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What To Know About Monkeypox?

Even though monkeypox has been around since the 1950s, very few healthcare providers in the US will have seen it unless they’ve spent time in western or central Africa.

Even though monkeypox has been around since the 1950s, very few healthcare providers in the US will have seen it unless they’ve spent time in western or central Africa. Now that there’s been a global outbreak—fortunately still pretty small so far—we’ve gathered the basics you need to know.

What Is Monkeypox?

A virus from the orthopoxviruses family causes monkeypox, the same family as smallpox and cowpox. Its rash has blister-like lesions that are painful instead of itchy, often preceded by typical flu-like symptoms, including fever, fatigue, and malaise. However, it’s far less severe than smallpox.

Is There a Vaccine for Monkeypox?

There are two vaccines: the live vaccine ACAM2000, approved in 2007 against smallpox (largely due to concerns about biowarfare following the 9/11 terrorist attack), and the live vaccine JYNNEOS, approved in 2019 against both smallpox and monkeypox. The vaccines are at least 85% effective against monkeypox when given before the person is exposed. Receiving the smallpox vaccine within four days of exposure to monkeypox may prevent the disease. Receiving it between four to 14 days after exposure may not prevent the disease but may reduce the symptoms and severity.

Should You Get the Vaccine?

Unless you’ve been directly exposed to monkeypox or in close contact with someone with it, there’s no reason to get it right now. You may not even be able to—and you may not want to unless you have to. The adverse effects are no walk in the park, and about one to two people who receive the smallpox vaccine will die. Both approved vaccines are also live vaccines, so they can’t be given during pregnancy, and it’s possible for a vaccinated person to transmit the vaccine virus to close contacts, at risk for the same adverse effects.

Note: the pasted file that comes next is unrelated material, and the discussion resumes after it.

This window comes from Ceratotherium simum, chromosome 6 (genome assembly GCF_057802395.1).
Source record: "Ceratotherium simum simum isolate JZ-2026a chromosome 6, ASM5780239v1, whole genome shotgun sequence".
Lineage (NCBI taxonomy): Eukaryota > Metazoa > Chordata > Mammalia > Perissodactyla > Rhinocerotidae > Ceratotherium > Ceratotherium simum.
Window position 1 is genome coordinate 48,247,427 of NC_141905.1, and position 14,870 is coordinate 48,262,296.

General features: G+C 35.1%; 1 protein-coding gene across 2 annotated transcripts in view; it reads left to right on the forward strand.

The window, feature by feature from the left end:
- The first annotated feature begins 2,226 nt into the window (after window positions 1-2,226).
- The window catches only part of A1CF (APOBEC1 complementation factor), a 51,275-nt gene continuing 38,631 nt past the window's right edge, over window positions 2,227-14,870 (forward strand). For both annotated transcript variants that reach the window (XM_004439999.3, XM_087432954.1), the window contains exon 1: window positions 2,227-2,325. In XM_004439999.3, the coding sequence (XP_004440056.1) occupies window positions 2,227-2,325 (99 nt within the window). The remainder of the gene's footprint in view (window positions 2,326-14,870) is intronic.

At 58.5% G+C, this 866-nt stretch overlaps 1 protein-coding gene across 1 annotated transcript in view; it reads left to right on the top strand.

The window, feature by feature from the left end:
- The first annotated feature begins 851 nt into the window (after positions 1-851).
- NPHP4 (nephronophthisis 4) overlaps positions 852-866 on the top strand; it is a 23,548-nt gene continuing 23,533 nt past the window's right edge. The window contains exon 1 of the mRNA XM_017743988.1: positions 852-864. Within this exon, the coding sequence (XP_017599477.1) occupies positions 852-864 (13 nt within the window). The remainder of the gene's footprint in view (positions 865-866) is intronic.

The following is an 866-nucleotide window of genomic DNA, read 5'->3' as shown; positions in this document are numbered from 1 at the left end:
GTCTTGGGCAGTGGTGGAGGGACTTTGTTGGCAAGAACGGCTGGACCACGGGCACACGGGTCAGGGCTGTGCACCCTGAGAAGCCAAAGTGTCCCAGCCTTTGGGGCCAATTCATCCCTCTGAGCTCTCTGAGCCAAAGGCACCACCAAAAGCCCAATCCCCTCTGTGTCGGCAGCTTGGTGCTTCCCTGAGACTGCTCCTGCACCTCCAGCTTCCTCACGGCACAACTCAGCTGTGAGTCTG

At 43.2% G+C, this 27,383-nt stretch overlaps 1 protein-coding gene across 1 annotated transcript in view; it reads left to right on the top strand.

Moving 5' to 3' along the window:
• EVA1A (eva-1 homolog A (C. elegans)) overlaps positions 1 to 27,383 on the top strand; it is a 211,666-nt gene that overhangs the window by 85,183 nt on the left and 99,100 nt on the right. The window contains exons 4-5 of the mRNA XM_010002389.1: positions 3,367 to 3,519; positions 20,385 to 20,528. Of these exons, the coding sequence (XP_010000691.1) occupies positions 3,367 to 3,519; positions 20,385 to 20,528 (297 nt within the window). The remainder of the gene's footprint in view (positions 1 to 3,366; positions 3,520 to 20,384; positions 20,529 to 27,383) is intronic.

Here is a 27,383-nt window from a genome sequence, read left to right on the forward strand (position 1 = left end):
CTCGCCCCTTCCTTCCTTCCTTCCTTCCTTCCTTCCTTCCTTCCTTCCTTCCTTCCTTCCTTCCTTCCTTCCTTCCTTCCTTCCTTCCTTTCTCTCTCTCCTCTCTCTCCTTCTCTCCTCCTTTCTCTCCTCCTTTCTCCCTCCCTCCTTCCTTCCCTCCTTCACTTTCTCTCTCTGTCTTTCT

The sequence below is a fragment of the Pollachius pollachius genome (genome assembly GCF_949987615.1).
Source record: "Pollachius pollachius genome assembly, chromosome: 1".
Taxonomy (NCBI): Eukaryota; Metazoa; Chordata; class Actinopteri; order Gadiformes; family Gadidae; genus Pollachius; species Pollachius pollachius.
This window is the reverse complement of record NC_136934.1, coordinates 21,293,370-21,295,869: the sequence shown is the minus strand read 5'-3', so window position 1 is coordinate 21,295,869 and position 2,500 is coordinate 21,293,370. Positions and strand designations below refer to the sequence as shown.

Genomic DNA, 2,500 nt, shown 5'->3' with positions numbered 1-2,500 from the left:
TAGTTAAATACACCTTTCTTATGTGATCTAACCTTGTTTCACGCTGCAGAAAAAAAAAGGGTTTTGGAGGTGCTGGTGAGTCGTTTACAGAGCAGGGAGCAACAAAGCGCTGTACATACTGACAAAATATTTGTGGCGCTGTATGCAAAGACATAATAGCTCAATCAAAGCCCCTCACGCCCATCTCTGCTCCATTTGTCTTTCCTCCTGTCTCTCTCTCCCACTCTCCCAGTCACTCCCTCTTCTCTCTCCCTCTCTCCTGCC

How Common Is Monkeypox Typically?

Until this year, monkeypox was limited to western and central Africa. Still, cases have increased over the past 30 years as smallpox immunity has dropped from about 80% forty years ago to about 30% today. Only eight cases have occurred outside Africa in the last five years, all in travelers returning from Nigeria, where an outbreak that began in 2017 has continued until today.

How Does Monkeypox Spread?

The most common form of transmission is from an infected animal to a human through a bite, scratch, contact with the rash or fomites. Human-to-human transmission is through direct contact with the lesions or from respiratory droplets. It usually requires extended close contact with an infected person to contract monkeypox. Monkeypox is FAR less contagious than Covid. Past outbreaks had an R0 of about 1.5 to 2.5, compared to an R0 of 10 for Omicron.

How Long Is Someone Contagious?

The contagious period starts when symptoms appear and ends when the last scabs from the lesions fall off. The incubation period for monkeypox can last from five to 21 days but usually falls between seven to 14 days.

What Does the Rash Look Like?